HOLLAND — A pair of new attractions at this year’s Tulip Time festival feature works from Dutch artists making their United States debuts.
The Immersion Garden designed by horticulturist Ibo Gülsen and the Zeeuws Meisje (Zeeland Girl) exhibit from Rem van den Bosch bring new elements to the 93rd annual celebration.
“I had a desire a couple years ago to bring in something from The Netherlands,” said Gwen Auwerda, executive director of Tulip Time. “It’s really what we’re tied to with the home country, if you will.”
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The groundwork for bringing both exhibits to town began in 2019, but the pandemic delayed their arrival until this year.
The Sentinel had a chance to speak with both artists prior to the start of the festival.
Gülsen’s Immersion Garden is located at the Ottawa County Fairgrounds. More than 50,000 tulips have been installed in a garden custom designed for Tulip Time.
“We’ve done these immersion gardens in different places in the world, in Asia and Europe, attracting millions of people,” Gülsen said. “But for Holland, Michigan, we’re able to tell the story of the tulip and have a themed immersion garden called ‘The Journey of the Tulip,’ telling how it traveled from the east to the west.”
Holland’s garden took a couple months to design, Gülsen said. Set up was done over the course of three days with help from volunteers.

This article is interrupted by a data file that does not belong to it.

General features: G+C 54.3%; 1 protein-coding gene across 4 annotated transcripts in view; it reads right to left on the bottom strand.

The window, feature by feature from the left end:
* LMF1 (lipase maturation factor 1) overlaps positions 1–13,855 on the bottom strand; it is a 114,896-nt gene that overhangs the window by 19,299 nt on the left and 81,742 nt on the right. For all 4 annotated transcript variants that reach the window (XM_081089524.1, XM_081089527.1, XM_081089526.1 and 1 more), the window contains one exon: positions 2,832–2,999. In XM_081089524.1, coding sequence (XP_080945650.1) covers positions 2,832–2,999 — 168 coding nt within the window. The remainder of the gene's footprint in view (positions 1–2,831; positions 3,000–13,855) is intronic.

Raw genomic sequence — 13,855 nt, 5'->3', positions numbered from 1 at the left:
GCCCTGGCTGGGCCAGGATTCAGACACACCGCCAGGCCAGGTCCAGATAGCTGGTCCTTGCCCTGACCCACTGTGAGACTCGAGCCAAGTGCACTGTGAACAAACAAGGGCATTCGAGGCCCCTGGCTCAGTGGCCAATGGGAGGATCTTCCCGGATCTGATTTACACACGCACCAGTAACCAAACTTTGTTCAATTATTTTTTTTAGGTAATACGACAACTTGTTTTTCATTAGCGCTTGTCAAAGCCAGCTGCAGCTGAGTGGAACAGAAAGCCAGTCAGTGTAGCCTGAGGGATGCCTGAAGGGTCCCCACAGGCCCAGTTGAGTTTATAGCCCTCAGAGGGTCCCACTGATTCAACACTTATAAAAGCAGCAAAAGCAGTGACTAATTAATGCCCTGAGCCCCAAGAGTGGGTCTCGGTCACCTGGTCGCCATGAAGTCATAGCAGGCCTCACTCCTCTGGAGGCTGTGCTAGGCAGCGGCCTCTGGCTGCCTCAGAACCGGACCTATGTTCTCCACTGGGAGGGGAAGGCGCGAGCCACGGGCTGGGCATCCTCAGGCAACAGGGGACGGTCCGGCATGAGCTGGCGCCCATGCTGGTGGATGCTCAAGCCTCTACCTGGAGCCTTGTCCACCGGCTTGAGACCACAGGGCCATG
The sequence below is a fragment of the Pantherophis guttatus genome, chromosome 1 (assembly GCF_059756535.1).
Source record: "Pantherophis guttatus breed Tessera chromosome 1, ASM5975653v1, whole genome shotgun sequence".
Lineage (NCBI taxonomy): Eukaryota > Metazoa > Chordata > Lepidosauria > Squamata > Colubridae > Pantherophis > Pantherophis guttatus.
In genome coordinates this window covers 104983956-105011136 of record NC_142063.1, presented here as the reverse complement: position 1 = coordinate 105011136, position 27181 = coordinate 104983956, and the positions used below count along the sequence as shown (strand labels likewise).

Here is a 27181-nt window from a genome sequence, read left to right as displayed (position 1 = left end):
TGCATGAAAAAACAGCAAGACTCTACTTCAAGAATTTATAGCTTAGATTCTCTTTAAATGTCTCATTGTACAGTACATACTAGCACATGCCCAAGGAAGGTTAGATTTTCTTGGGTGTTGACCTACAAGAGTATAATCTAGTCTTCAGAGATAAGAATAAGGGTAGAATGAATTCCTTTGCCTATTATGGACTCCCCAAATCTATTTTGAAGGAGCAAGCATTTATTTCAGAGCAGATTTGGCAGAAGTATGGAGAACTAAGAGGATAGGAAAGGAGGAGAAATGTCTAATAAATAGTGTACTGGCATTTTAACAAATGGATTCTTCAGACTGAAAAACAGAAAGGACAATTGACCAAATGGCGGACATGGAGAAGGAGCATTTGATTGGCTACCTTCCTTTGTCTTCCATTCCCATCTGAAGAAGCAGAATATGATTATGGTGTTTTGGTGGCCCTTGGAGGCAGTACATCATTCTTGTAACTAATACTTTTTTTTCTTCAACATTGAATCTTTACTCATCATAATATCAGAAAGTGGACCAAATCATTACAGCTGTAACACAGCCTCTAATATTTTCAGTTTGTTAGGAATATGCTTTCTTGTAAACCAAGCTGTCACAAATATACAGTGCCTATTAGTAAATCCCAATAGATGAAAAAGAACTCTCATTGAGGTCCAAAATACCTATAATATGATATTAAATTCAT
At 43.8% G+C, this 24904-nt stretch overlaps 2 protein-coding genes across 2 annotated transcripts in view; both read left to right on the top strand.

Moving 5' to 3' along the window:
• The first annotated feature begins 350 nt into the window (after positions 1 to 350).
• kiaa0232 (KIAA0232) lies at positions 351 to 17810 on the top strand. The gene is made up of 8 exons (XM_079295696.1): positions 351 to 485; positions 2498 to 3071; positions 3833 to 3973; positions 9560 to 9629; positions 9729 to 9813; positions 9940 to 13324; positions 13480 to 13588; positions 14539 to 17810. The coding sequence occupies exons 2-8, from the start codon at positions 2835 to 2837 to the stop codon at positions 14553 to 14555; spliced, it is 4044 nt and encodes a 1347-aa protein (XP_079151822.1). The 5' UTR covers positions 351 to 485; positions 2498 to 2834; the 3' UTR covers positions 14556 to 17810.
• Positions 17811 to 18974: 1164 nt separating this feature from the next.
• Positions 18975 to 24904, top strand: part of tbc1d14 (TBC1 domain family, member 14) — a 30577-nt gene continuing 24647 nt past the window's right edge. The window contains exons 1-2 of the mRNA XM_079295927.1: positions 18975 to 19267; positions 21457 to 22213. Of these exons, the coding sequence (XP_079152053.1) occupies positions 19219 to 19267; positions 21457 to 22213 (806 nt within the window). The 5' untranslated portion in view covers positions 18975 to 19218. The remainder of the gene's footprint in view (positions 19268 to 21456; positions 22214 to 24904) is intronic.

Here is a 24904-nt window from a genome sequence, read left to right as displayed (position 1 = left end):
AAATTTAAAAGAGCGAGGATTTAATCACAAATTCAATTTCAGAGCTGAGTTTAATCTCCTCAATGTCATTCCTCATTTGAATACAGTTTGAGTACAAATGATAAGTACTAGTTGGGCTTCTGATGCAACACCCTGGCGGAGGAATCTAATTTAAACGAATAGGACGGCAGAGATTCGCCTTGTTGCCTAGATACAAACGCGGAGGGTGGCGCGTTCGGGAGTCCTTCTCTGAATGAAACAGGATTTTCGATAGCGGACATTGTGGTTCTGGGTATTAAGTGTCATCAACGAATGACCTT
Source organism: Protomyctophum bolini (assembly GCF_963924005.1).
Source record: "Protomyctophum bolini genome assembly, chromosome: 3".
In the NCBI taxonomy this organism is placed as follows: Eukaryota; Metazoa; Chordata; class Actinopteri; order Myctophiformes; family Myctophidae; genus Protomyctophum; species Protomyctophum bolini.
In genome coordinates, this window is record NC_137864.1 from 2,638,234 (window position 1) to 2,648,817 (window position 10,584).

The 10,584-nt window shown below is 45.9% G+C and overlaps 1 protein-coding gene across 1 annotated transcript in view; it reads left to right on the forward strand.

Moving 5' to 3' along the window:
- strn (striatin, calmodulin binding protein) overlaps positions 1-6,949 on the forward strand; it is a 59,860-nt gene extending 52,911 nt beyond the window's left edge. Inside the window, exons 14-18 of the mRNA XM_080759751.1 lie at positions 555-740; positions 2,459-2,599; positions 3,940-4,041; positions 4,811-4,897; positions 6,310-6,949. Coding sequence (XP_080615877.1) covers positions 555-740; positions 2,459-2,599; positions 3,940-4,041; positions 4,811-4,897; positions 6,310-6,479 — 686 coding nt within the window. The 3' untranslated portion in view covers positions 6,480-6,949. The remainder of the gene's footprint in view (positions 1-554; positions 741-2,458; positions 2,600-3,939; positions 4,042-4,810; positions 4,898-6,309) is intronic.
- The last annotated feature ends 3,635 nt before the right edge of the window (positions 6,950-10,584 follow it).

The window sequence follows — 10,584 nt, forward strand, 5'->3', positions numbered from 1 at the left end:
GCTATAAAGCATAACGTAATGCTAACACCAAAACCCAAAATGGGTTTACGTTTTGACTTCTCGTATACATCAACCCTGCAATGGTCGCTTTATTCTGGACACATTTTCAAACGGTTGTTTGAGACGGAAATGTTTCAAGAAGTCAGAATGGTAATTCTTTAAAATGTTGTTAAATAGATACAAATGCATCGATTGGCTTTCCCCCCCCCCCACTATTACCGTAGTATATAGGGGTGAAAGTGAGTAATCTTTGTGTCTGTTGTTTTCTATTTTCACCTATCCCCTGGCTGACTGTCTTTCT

Gülsen aims to provide a unique experience where people can be surrounded by tulips, rather than just seeing them on the ground.
“It’s a completely new way of enjoying and experiencing the flowers and the tulips,” he said. “We bring them up close and personal, so it’s a different way of experiencing the flowers, and it allows for these great photo opportunities. When you arrange it like this, it looks like you’re surrounded by flowers or walking through the valley, on a relatively small footprint.”
The Zeeland Girl exhibit, located at the Holland Armory, features photographs by van den Bosch and traditional dresses made by Wanda de Groot. The exhibit features three series — Equality, Tulips and Brotherhood.
Included are photographs, some up to 10 feet in height, hanging throughout the armory, and traditional Dutch dresses. The equality series features dresses in the colors of the rainbow, while the Tulips series of dresses are made of prints of tulip photographs.
The overall message of the exhibit is to share the importance of coming together, accepting people for who they are and caring for the environment.
“For me, it’s more than photography. It’s about getting people together in a positive way,” van den Bosch said. “What I really hope people will take away from this experience is that you’ll treat your fellow companion the way you want to be treated yourself. Always be open to the world and to other people in a positive way.
“It’s not only interaction between people, but interaction between people and the world and how we treat the world.”
“It’s very important that people look after each other and talk with each other,” de Groot said. “Culture is where you come from. It’s nice to see. Culture gives everybody a smile, and that is what we hope to do.”
Both events are ticketed with limited supply. Tickets are available at tuliptime.com.
Auwerda said both exhibits will provide great experiences for festival goers.
“(The Immersion Garden) is immersive so you can walk through it,” she said. “The tulips are intermixed with heights and different colors and varieties.
“(Zeeland Girl) is just a stunning exhibit with mannequins with costumes on them as well as very large print pieces. There’s a whole story behind the three different sections of the exhibit.”